It is a variety that belongs to the best-known extinct Greek varieties, until recently. It was discovered in the first decade of the 21st century and its birthplace is Laconia. Today, its cultivation has expanded to other areas of the Peloponnese, but mainly in Nemea and Ilia, while we also find it in a few vineyards in Northern Greece. It shows remarkable quality potential and participated in research to identify the grapes from which the most famous wine in history, Malvasia Wine, was made. It produces mainly white dry wines, while it participates in the PDO Monemvasia-Malvasia sweet white wine blend. Lately, it participates in both white and red grape blends.
Kydonitsa gives wines of medium in intensity yellow-green color and intense aromas of quince, pear, and citrus with very elegant botanical notes of chamomile and margarita, while in some wines gives aromas of ripe stone fruits, mainly apricot and nectarine. It has a medium body and medium refreshing acidity, while as a whole it is very delicate and belongs to the aromatic and round wines. Its finesse is also highlighted in the barrel, which gives it a buttery taste and vanilla aroma. It is better consumed fresh and its aging potential is relatively short (3 years), while in specific cases of vinification, it reaches 5-8 years. It is definitely one of the promising white Greek varieties…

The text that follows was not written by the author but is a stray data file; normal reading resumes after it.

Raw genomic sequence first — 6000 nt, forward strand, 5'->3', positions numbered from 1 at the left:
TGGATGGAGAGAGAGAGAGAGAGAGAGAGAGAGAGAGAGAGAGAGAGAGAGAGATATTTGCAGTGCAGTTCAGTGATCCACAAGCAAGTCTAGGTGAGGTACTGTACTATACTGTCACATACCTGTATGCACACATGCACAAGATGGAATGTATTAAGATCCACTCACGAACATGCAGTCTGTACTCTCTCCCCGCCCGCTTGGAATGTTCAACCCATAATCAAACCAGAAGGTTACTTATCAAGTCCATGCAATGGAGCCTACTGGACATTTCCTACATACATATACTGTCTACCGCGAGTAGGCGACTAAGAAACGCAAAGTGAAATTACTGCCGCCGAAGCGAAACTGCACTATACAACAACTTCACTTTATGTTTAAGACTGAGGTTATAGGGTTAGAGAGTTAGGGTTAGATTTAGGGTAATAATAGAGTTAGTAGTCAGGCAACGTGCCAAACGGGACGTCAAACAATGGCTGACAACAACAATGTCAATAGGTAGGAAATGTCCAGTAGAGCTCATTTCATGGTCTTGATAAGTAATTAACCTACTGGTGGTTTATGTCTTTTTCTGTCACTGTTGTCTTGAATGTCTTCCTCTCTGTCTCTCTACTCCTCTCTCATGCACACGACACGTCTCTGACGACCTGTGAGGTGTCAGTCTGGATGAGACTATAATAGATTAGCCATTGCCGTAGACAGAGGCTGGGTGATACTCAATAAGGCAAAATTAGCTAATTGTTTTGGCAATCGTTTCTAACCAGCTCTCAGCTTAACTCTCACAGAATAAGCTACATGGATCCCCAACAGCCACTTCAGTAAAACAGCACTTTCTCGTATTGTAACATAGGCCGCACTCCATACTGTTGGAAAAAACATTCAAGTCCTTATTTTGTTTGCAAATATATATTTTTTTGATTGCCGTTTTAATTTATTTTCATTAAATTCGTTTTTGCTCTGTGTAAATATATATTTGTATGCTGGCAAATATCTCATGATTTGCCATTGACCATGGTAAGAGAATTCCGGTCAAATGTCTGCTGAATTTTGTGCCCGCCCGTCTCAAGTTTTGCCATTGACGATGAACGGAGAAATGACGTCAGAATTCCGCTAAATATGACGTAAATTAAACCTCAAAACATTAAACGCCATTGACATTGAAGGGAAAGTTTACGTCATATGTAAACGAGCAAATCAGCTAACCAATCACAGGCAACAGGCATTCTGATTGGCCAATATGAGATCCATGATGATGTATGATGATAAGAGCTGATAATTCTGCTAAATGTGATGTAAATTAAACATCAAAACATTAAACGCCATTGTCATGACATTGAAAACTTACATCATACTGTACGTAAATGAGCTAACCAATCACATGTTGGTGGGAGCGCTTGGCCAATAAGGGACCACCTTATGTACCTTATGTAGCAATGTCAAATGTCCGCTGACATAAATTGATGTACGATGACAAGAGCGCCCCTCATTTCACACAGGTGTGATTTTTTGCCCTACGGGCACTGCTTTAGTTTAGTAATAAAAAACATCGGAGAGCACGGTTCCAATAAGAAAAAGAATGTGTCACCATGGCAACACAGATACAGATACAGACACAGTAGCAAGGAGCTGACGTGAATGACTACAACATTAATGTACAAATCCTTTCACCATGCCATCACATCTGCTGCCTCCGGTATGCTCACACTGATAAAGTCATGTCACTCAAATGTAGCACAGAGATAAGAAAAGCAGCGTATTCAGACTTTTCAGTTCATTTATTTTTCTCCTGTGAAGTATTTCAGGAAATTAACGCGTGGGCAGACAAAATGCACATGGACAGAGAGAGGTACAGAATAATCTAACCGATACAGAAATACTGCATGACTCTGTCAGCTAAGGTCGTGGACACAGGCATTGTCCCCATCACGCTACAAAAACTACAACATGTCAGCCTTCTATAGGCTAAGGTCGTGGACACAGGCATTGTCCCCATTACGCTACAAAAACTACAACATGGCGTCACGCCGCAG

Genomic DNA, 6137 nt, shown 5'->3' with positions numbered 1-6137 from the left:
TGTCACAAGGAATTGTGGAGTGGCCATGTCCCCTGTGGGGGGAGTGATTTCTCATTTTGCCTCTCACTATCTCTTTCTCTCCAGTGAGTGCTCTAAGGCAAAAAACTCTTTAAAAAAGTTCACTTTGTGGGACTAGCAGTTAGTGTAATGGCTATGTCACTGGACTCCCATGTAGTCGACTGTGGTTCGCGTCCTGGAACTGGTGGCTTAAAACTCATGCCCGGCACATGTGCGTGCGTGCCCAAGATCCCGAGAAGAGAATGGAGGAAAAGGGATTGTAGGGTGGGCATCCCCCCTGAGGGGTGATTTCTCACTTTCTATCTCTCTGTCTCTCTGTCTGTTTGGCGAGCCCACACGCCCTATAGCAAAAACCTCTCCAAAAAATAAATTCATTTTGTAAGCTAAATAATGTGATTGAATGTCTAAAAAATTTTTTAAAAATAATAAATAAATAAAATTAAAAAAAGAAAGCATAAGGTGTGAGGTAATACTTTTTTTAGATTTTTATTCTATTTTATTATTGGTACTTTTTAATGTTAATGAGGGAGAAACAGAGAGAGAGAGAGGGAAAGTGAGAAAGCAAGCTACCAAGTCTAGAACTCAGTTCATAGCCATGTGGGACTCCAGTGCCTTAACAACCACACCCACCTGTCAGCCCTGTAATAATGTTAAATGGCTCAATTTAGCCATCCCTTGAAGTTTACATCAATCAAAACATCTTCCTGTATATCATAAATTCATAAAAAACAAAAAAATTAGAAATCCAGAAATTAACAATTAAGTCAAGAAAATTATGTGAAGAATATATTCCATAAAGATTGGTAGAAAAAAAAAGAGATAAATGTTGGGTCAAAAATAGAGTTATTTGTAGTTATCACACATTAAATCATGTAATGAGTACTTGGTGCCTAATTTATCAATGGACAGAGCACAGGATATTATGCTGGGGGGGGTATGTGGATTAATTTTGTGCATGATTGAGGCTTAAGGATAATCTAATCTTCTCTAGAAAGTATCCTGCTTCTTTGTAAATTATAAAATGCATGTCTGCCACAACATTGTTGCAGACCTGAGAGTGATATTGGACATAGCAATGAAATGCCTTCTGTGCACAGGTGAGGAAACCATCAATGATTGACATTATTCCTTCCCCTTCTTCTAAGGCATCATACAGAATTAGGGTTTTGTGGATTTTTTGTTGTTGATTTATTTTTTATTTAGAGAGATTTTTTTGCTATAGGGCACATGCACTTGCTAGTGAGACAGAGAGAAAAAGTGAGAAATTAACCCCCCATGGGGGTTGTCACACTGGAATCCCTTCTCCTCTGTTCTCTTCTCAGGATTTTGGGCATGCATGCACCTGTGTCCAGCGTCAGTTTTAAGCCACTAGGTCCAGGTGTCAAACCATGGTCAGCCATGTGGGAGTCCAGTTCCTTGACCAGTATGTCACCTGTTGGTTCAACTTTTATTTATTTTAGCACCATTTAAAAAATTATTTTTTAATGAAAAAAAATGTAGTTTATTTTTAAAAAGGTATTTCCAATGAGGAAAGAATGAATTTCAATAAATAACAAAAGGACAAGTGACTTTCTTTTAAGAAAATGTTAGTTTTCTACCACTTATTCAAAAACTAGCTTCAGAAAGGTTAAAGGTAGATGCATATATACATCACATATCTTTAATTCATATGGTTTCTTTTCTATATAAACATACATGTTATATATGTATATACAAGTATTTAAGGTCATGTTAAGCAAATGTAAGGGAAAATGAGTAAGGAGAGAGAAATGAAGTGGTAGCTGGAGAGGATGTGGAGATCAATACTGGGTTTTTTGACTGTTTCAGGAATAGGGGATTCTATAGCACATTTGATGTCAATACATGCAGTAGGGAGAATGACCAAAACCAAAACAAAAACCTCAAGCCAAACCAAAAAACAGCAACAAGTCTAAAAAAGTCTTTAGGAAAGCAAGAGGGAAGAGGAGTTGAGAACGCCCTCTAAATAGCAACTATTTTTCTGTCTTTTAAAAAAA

Combination with food
Dry white wines from Kydonitsa can accompany excellent, light white meat dishes such as chicken with zucchini, baked chicken with potatoes, and turkey rolls with vegetables. It also pairs well with seafood and fish dishes such as seafood barley, and linguine alle vongole. In more simple cooking, a cool salad with tabbouleh or a platter of white cheese is ideal. Finally, the more exuberant versions call for fatty fish like grilled salmon.